The Sopranos: Iraqi version
Let's hand over the cash
2 Years Later, Slayings in Iraq and Lost Cash Are Mysteries
By JAMES GLANZ
Published: May 9, 2006
BAGHDAD, Iraq, May 8 — The killing of Fern Holland, a human rights worker from Oklahoma, remains unsolved and as mysterious as it was when her body was found riddled with bullets on a desolate stretch of road near one of Iraq's southern holy cities in March 2004.
Now, federal investigators are grappling with a second mystery: what happened to hundreds of thousands of dollars in cash issued by American authorities to Ms. Holland and Robert J. Zangas, a press officer who died in the same attack near Karbala, in the days before their deaths?
Financial records from the American-run compound in Hilla, the south-central Iraqi city where Ms. Holland and Mr. Zangas were based, have established that much or all of that money — issued for things like programs to train Iraqis in democratic governance and construction of women's rights centers that Ms. Holland was setting up — was either missing or improperly accounted for after their deaths.
American investigators are trying to determine whether that money was stolen as part of the web of bribery, kickbacks, theft and conspiracy that they have laid out in a series of indictments and court papers describing corruption by American officials in Hilla in 2003 and 2004, according to officials involved in the inquiry. That corruption case, centered on reconstruction efforts, has led to four arrests, and more are expected.
The killings of Ms. Holland, a 33-year-old lawyer and dogged advocate of women's rights, and Mr. Zangas, 44, a former Marine lieutenant colonel from Pittsburgh, received wide attention at the time in part because they had been the first civilians of the American occupation government, called the Coalition Provisional Authority, to die in Iraq.
An Iraqi interpreter, Salwa Oumashi, also died in the attack. Their killings occurred before the major outbreak of insurgent violence that has made such episodes seem tragically routine. A group of Iraqis wearing police uniforms are believed to have been the triggermen in the killings, but no suspects have been publicly charged.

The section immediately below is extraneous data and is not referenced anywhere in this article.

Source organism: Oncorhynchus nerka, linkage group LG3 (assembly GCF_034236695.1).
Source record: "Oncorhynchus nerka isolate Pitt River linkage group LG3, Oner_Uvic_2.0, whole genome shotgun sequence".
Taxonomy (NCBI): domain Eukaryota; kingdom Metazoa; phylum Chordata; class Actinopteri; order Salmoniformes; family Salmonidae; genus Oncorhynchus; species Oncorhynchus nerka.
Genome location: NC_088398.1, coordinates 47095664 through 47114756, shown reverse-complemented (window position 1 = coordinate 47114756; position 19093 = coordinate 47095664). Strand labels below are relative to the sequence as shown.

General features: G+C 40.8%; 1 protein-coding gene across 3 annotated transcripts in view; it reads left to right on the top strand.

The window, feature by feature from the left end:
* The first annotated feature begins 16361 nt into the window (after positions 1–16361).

None of the charges in the corruption case mentioned Ms. Holland or Mr. Zangas, and there was no indication that any of those arrested in that case were suspects in their deaths. But as investigators follow a tortuous trail of receipts, vouchers, invoices and purchase orders indicating that Ms. Holland and Mr. Zangas received more than $320,000 in cash for their government work in the last two weeks of their lives, they have found that each of the four people arrested in the corruption case had some role in handling the money or were involved in some way with Ms. Holland's projects.
One of those, Robert J. Stein Jr., a former American occupation official in Hilla, pleaded guilty in February to five counts of bribery, conspiracy and other charges, and could serve up to 30 years in prison. Mr. Stein disbursed the cash to Ms. Holland and Mr. Zangas and was involved in accounting for it after their deaths.
The name of another American arrested in the corruption case, Philip H. Bloom, a businessman who was working in Iraq, appeared in contracting documents involving changes in Ms. Holland's projects after her death. He pleaded guilty to three counts of conspiracy, bribery and money laundering last month. Two Army Reserve officers, Lt. Col. Debra Harrison and Lt. Col. Michael Wheeler, who oversaw projects in Hilla, have been arrested and charged with accepting bribes.
A lawyer for Mr. Bloom, John N. Nassikas III, declined to comment. Lawyers for Mr. Stein, Colonel Harrison and Colonel Wheeler did not return telephone calls requesting comment.
So was she
part of a robbery robbed or a clever thief who was doublecrossed.
The odds of her robbing the USG for personal gain is small to unlikely. What is far more likely is that she was set up and the killing used as cover
A few AK's, some hired or tipped off gunmen, and you have a murder that no one will think about solving, until now.
I could be wrong, they could have been up to their asses in a scheme which backfired, but I doubt it. Or killed for fucking around in a culture they didn't understand. Or murdered by fellow Americans for money, while shocking, would not surprise me.
My cynicism about Iraq is deep and wide, but if it was unclear about my meaning, I apologize.
posted by Steve @ 12:25:00 AM